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Algal Carbon Dioxide Concentrating Mechanisms

  1. Bratati Mukherjee,
  2. James V Moroney

Published Online: 17 OCT 2011

DOI: 10.1002/9780470015902.a0000314.pub3



How to Cite

Mukherjee, B. and Moroney, J. V. 2011. Algal Carbon Dioxide Concentrating Mechanisms. eLS. .

Author Information

  1. Louisiana State University, Baton Rouge, Louisiana, USA

Publication History

  1. Published Online: 17 OCT 2011


Photosynthetic microorganisms like cyanobacteria and many eukaryotic algae acclimate to a limited availability of carbon dioxide (CO2) in their environment by inducing a process called the carbon dioxide concentrating mechanism. This process uses an active inorganic carbon (Ci; CO2 and/or HCO3) uptake system that leads to the internal accumulation of Ci to levels significantly higher than extracellular levels. Carbonic anhydrase activity converts much of the accumulated hydrogen carbonate to CO2, concentrating this substrate around Rubisco and thereby optimising photosynthetic efficiency even under low CO2 conditions. The efficiency of the process is further improved by the sequestration of Rubisco into specialised structures like the cyanobacterial carboxysome or the pyrenoid in eukaryotic algae. The carbon dioxide concentrating mechanism enhances carbon dioxide fixation and growth in algae. With the increasing demands for sustainable energy sources, algae with efficient carbon dioxide concentrating mechanisms are attractive models for biotechnological and transgenic applications for biofuel and biomass production.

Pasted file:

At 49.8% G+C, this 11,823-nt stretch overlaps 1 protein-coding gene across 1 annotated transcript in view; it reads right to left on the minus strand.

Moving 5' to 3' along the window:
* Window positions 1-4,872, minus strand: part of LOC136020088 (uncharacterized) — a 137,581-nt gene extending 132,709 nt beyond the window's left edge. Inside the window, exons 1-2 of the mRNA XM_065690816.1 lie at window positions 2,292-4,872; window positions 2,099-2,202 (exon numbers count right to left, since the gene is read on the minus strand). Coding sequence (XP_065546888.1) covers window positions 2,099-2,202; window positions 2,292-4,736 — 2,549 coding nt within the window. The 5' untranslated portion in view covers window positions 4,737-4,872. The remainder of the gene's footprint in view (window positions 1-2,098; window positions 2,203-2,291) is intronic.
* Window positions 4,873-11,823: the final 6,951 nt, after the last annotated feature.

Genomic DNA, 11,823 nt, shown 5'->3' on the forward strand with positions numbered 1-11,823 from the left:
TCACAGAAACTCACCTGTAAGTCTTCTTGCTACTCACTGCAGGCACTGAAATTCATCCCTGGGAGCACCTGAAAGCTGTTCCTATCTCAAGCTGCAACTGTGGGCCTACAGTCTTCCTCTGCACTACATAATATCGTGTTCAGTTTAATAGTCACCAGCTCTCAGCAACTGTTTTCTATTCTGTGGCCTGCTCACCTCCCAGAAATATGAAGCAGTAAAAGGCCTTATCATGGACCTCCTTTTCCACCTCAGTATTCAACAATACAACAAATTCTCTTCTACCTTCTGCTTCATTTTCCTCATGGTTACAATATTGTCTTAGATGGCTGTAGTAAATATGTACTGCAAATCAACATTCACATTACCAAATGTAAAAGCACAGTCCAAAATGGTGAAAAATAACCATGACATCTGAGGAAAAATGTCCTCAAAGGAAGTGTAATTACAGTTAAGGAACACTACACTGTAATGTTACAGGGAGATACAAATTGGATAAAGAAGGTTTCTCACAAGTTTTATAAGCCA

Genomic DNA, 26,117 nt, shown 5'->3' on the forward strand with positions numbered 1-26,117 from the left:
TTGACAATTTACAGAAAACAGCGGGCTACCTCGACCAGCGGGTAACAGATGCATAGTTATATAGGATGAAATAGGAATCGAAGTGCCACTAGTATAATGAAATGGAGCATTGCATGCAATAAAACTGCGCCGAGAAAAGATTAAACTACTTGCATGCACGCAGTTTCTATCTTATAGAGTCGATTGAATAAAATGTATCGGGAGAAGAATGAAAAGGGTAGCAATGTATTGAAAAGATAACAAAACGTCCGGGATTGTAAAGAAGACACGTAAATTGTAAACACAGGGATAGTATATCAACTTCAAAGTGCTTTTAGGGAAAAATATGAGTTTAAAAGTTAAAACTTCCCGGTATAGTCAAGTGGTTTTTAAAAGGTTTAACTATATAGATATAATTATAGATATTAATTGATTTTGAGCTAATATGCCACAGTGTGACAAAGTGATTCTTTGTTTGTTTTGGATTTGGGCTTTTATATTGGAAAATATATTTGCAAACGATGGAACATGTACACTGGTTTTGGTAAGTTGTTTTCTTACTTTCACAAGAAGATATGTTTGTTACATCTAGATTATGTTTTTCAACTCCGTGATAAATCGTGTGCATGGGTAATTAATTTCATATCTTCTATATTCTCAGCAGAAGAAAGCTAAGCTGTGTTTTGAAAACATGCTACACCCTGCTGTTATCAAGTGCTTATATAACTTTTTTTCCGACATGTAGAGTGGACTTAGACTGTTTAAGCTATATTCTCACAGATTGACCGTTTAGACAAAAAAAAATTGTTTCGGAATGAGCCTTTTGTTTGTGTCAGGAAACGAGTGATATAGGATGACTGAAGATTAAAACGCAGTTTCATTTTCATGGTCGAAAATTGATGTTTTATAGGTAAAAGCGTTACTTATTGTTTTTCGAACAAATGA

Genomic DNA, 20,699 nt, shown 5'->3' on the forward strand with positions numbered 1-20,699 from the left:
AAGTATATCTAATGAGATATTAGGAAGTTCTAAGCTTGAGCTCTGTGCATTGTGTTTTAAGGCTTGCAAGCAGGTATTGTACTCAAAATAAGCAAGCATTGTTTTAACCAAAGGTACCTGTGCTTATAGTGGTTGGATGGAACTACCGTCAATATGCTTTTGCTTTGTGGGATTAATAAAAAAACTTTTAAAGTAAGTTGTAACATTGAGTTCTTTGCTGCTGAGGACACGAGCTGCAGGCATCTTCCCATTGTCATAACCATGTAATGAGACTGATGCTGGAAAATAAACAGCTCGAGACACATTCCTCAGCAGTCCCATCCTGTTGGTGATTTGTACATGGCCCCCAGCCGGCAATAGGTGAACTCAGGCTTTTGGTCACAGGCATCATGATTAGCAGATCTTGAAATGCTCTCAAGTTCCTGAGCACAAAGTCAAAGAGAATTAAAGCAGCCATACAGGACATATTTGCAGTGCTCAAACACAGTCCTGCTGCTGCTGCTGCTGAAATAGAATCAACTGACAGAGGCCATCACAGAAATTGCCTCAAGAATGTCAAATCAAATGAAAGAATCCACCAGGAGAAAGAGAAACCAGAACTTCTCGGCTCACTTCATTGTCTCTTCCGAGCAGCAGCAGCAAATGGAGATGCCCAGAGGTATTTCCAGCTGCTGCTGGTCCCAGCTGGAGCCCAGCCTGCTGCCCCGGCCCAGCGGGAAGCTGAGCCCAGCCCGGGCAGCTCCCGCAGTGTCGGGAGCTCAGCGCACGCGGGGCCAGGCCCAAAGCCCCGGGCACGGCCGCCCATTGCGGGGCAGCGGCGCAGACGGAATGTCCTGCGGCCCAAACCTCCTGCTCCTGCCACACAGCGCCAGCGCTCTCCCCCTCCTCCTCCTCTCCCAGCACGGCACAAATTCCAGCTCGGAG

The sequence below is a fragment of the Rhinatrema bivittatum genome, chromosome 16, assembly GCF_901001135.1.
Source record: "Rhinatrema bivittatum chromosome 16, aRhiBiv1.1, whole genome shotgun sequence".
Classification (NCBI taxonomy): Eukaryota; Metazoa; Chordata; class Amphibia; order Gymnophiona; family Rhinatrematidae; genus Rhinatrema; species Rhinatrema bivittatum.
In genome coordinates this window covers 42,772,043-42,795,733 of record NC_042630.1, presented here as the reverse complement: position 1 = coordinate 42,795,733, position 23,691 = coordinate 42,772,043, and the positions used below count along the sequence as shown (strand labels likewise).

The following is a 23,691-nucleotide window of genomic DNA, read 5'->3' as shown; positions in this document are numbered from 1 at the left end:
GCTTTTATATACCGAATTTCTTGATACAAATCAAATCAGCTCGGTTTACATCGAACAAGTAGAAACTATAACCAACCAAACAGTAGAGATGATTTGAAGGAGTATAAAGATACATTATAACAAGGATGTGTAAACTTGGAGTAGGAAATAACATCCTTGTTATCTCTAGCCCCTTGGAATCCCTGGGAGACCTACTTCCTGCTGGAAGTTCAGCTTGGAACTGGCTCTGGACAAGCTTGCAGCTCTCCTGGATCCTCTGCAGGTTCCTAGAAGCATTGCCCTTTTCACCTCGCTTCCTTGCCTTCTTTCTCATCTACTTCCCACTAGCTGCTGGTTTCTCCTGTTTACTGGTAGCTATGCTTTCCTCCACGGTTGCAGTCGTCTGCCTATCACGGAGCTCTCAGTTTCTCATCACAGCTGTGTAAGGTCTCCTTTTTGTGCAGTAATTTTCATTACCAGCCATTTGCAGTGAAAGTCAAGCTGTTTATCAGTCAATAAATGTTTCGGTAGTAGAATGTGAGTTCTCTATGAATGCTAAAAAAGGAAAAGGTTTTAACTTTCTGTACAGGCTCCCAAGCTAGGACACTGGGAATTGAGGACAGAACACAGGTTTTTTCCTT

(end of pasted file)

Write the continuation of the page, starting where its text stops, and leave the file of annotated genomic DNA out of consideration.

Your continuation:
Key Concepts:

  • The carbon dioxide concentrating mechanism helps photosynthetic algae optimise photosynthesis under limiting CO2 conditions.

  • Rubisco uses both carbon dioxide and oxygen as substrates.

  • Rubisco is localised in the carboxysome in cyanobacteria and the pyrenoid in the green alga, Chlamydomonas reinhardtii.

  • The charged hydrogen carbonate needs transporters to enter the cell and cross organellar membranes.

  • Carbonic anhydrase is an efficient enzyme that carries out the reversible interconversion of carbon dioxide and hydrogen carbonate and this reaction proceeds at a much faster rate than the uncatalysed reaction.

  • At higher pH levels most of the inorganic carbon is in the form of hydrogen carbonate.

  • Most algae with carbon dioxide concentrating mechanisms can take up both carbon dioxide and hydrogen carbonate.

  • Carbon dioxide can diffuse out of the cell so algae trap carbon dioxide in the form of the charged hydrogen carbonate anion.

  • Algae are used for large-scale biomass production and are currently being explored as sources of bio-fuel.


  • algae;
  • carbon concentrating mechanism;
  • cyanobacteria;
  • Chlamydomonas;
  • photosynthesis;
  • rubisco;
  • pyrenoid;
  • carboxysome;
  • carbonic anhydrase;
  • hydrogen carbonate transporter